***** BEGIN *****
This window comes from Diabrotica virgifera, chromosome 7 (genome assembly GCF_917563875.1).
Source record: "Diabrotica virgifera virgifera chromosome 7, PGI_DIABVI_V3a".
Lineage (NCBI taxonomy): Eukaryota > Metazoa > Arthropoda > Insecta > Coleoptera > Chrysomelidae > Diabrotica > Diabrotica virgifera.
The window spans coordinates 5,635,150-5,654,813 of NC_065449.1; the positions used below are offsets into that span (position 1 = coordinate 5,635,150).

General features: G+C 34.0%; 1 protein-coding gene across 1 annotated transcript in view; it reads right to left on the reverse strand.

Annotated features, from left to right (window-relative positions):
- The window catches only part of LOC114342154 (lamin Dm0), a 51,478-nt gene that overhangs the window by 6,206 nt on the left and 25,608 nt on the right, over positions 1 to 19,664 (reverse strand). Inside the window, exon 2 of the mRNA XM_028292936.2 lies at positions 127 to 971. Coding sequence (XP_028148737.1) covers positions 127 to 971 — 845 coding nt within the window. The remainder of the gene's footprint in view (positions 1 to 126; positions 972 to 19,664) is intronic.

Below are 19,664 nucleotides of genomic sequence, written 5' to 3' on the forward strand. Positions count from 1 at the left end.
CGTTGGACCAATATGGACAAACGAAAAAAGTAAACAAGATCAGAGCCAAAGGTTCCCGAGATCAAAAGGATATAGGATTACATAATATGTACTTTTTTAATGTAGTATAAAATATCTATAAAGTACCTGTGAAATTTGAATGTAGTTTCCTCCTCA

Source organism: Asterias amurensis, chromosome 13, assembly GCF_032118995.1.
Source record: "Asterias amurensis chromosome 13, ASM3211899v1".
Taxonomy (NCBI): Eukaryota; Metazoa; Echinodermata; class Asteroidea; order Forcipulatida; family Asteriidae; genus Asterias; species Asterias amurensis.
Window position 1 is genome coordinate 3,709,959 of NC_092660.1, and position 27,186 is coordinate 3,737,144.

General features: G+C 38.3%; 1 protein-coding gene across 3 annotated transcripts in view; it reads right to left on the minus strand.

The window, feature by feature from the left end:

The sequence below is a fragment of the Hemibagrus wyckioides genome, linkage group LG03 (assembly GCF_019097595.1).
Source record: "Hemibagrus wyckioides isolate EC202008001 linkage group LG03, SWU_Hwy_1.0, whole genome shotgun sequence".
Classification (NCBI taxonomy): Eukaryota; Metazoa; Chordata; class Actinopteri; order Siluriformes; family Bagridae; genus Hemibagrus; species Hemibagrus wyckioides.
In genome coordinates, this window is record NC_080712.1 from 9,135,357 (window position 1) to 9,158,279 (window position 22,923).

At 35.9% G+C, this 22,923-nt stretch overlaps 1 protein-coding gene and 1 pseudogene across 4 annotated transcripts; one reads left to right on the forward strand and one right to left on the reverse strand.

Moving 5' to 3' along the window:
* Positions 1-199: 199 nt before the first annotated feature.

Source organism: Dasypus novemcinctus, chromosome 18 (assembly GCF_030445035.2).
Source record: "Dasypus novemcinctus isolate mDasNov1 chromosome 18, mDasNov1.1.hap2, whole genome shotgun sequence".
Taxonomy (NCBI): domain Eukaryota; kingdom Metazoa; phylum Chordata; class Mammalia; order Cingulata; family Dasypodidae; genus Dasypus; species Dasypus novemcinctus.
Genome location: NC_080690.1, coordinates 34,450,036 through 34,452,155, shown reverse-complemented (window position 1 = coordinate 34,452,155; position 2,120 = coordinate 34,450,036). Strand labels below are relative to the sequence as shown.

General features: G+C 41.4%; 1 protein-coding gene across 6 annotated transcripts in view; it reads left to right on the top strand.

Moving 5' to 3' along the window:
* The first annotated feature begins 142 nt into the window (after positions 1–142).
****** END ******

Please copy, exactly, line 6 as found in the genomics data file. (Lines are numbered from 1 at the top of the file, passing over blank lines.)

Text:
Annotated features, from left to right (window-relative positions):